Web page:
Live Dining history 2009, 2007, 2005-06 and Corn Dining 2004

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« Live Dining » est concept adaptable, performance, installation-cuisine-salle-à-manger avec plantes et arbres, développement d’écosystèmes, biodiversité, et diversité de communautés et d’individus. L’art est d'allié les actions de planter, récolter, préparer, composter, cuisiner et dîner, sur la place d'agriculture urbaine et plantes naturalisées. L'art est dans nos liens avec les sources de notre nourriture-médicine préventive, essentiel pour une vie en santé.

Making herbal medicine - with Rudbeckia triloba and nettle (ortie)


Catherine Lanza digging action

from backyard live dining 2009, Catherine, Anne-Marie and Nicole dug up Rudbeckia triloba or brown eyed susan flower, for her roots (used like echinacea). This flowering plant, which attracts pollinators, great for a permaculture "garden" urban agricultural space, invaded my backyard this season. Only recently did i know why, it was telling me, "use my roots to make some herbal medicine". So we did. With all the viral flu warnings, we all catching cold as the cold comes upon us, the plants are saying here we are to help, as prevention to catching the viruses, as helpers in our health. Rudbeckia triloba tincture - chopping up the roots and putting them in a jar with vodka, helps for earaches it is said. (source http://plant-materials.nrcs.usda.gov/KSPMC/culturallysignificant.html ) as from the ethnobotany culturally significant plants


Brown-Eyed Susan has many uses in traditional herbal medicine: Some Native American tribes have used it as a poultice for snake bites, to make tea to treat colds and worms in children (Ojibwa), and as a diuretic (Manominee and Patawotomi). Additionally, tea made from Brown-Eyed Susan has been used as an astringent to wash sores and wounds, and juice from the roots has been usedas drops to treat earaches.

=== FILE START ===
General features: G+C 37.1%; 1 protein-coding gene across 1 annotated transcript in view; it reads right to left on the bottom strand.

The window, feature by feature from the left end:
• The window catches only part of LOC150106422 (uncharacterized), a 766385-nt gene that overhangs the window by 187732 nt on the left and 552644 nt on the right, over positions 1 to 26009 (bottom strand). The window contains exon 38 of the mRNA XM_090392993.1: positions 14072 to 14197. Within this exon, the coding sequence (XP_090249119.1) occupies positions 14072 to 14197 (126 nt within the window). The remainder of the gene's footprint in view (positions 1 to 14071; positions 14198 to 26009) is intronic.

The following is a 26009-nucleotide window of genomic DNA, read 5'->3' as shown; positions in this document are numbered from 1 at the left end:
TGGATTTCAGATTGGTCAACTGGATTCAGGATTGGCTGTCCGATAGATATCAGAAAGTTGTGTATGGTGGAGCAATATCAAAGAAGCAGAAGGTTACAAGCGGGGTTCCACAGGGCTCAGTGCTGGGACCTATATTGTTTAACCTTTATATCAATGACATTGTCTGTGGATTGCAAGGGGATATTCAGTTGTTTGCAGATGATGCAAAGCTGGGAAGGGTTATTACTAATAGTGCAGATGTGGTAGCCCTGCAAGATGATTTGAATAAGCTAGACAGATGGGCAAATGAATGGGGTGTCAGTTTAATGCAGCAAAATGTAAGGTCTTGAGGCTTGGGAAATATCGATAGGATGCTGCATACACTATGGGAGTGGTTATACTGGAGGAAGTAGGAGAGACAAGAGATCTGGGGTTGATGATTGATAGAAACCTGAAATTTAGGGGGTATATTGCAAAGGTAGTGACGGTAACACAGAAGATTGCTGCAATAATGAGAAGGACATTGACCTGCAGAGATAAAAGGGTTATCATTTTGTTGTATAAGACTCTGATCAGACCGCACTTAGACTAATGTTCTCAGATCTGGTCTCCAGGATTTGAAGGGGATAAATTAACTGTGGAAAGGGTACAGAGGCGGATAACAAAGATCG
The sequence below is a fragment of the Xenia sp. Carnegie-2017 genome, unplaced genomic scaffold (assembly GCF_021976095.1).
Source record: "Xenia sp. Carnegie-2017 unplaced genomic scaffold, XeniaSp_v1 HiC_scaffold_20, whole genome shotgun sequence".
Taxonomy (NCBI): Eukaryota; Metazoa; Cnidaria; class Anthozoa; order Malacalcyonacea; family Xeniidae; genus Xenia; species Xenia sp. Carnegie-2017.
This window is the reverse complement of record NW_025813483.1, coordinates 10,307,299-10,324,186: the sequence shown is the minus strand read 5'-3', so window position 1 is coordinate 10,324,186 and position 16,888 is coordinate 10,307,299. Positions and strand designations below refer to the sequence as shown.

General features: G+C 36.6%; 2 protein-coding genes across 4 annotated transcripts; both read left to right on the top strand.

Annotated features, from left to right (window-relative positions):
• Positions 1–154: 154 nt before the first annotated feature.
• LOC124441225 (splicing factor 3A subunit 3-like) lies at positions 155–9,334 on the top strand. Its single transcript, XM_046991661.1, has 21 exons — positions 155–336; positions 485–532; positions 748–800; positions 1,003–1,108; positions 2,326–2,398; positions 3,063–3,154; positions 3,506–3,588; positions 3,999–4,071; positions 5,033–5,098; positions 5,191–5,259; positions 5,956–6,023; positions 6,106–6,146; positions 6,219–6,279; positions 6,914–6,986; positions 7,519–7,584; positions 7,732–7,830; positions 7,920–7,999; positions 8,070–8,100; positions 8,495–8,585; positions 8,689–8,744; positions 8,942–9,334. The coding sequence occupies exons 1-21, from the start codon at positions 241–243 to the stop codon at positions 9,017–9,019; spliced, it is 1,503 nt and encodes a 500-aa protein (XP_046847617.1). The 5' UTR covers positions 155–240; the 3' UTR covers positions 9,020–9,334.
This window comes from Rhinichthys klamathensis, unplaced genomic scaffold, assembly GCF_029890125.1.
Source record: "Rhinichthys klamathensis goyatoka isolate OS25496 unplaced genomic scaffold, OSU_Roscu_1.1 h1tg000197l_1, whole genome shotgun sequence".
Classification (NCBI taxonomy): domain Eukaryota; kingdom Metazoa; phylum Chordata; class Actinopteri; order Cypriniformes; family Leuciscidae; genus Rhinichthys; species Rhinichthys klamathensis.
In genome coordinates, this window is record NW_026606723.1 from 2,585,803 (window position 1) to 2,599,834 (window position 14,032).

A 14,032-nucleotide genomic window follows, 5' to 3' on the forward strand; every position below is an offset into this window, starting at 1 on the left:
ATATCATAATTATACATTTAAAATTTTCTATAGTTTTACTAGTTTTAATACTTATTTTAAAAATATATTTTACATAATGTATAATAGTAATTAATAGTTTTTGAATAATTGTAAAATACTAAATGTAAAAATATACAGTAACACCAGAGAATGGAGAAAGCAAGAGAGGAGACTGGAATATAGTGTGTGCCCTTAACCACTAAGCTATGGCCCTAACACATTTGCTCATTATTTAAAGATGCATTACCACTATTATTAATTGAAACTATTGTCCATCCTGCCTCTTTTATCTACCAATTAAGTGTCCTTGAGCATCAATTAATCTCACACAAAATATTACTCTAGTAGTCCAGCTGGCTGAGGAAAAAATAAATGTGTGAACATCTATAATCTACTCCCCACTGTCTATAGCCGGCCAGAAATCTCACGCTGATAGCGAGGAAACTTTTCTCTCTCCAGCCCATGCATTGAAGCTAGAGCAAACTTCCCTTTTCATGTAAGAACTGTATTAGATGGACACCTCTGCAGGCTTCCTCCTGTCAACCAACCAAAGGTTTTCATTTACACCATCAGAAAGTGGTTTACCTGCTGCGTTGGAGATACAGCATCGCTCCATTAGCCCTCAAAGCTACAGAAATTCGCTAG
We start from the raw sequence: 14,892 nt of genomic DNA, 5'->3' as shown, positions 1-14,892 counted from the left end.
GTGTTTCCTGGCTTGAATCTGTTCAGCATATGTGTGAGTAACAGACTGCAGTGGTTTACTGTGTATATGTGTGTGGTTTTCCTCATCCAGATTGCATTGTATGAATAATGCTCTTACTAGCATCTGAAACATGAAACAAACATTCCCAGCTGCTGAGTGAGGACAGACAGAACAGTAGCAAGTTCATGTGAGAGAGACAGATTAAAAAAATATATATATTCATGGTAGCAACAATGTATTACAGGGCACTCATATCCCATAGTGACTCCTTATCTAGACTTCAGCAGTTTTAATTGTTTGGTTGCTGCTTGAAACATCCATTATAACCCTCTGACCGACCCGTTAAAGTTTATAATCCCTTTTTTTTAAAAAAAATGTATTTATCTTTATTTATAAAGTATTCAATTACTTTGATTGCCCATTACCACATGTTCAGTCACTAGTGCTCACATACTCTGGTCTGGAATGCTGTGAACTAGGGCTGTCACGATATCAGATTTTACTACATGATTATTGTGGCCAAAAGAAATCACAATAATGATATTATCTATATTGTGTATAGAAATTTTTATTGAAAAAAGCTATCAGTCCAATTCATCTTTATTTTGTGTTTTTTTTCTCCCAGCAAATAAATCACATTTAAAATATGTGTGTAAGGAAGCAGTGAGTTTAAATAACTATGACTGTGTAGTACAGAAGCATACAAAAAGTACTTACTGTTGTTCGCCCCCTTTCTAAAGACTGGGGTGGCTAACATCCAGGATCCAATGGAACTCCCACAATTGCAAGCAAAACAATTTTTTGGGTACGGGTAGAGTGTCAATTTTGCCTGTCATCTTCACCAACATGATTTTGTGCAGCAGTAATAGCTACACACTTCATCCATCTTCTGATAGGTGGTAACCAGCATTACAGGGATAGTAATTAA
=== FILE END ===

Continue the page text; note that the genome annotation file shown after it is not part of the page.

Monica Giacomin joined them, bringing nettle from her backyard, Catherine Lanza had also harvested nettle from Mont Royal. Catherine made tincture with the nettle and kept some of the fresh nettle to dry for infusion (herbal tea). Info from Monica and Nicole that nettle is good for arthritis and the endocrine system (thyroid).

Monica Giacomin's website for more info on herbalism http://herbsontheside.com/

Here are some photos of the digging action, cutting, preparing and making tincture (making herbal medicine)


Anne-Marie Lanza removing earth from rudbeckia triloba roots
photo by Nicole Fournier


Catherine Lanza, Monica Giacomin and Anne-Marie Lanza (cutting the roots), no drive way near street
photo by Nicole Fournier


photo by Nicole Fournier


close up of root tinctured
photo by Nicole Fournier


Anne-Marie Lanza, Nicole Fournier and Catherine Lanza
Photo by Monica Giacomin

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